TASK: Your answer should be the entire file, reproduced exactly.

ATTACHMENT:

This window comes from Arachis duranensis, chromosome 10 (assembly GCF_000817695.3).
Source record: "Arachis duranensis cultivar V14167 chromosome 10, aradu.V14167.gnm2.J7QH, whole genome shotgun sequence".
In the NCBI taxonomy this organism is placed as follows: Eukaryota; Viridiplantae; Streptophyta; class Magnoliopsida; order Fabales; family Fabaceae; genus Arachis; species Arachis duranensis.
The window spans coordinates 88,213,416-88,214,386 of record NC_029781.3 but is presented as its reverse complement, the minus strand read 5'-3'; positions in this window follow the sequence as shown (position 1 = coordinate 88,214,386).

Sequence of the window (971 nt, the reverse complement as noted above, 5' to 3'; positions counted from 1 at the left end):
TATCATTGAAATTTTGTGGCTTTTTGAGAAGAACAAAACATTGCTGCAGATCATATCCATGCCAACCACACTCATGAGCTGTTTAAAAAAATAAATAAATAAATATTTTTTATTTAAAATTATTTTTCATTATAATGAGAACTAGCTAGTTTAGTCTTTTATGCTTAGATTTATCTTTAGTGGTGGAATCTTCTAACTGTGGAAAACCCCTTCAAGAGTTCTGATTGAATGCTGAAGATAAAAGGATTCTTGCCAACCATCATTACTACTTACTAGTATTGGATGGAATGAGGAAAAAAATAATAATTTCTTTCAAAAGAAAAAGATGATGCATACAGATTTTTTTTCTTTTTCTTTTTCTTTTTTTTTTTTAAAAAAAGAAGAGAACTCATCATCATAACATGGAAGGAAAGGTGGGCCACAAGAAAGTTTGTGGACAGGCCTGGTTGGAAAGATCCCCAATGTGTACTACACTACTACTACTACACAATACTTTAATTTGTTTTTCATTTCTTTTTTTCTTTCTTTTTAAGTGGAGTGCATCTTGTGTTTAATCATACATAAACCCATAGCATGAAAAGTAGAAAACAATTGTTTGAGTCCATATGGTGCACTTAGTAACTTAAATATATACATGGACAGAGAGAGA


This window comes from Arachis duranensis, chromosome 10 (assembly GCF_000817695.3).
Source record: "Arachis duranensis cultivar V14167 chromosome 10, aradu.V14167.gnm2.J7QH, whole genome shotgun sequence".
In the NCBI taxonomy this organism is placed as follows: Eukaryota; Viridiplantae; Streptophyta; class Magnoliopsida; order Fabales; family Fabaceae; genus Arachis; species Arachis duranensis.
The window spans coordinates 88,213,416-88,214,386 of record NC_029781.3 but is presented as its reverse complement, the minus strand read 5'-3'; positions in this window follow the sequence as shown (position 1 = coordinate 88,214,386).

Sequence of the window (971 nt, the reverse complement as noted above, 5' to 3'; positions counted from 1 at the left end):
TATCATTGAAATTTTGTGGCTTTTTGAGAAGAACAAAACATTGCTGCAGATCATATCCATGCCAACCACACTCATGAGCTGTTTAAAAAAATAAATAAATAAATATTTTTTATTTAAAATTATTTTTCATTATAATGAGAACTAGCTAGTTTAGTCTTTTATGCTTAGATTTATCTTTAGTGGTGGAATCTTCTAACTGTGGAAAACCCCTTCAAGAGTTCTGATTGAATGCTGAAGATAAAAGGATTCTTGCCAACCATCATTACTACTTACTAGTATTGGATGGAATGAGGAAAAAAATAATAATTTCTTTCAAAAGAAAAAGATGATGCATACAGATTTTTTTTCTTTTTCTTTTTCTTTTTTTTTTTTAAAAAAAGAAGAGAACTCATCATCATAACATGGAAGGAAAGGTGGGCCACAAGAAAGTTTGTGGACAGGCCTGGTTGGAAAGATCCCCAATGTGTACTACACTACTACTACTACACAATACTTTAATTTGTTTTTCATTTCTTTTTTTCTTTCTTTTTAAGTGGAGTGCATCTTGTGTTTAATCATACATAAACCCATAGCATGAAAAGTAGAAAACAATTGTTTGAGTCCATATGGTGCACTTAGTAACTTAAATATATACATGGACAGAGAGAGA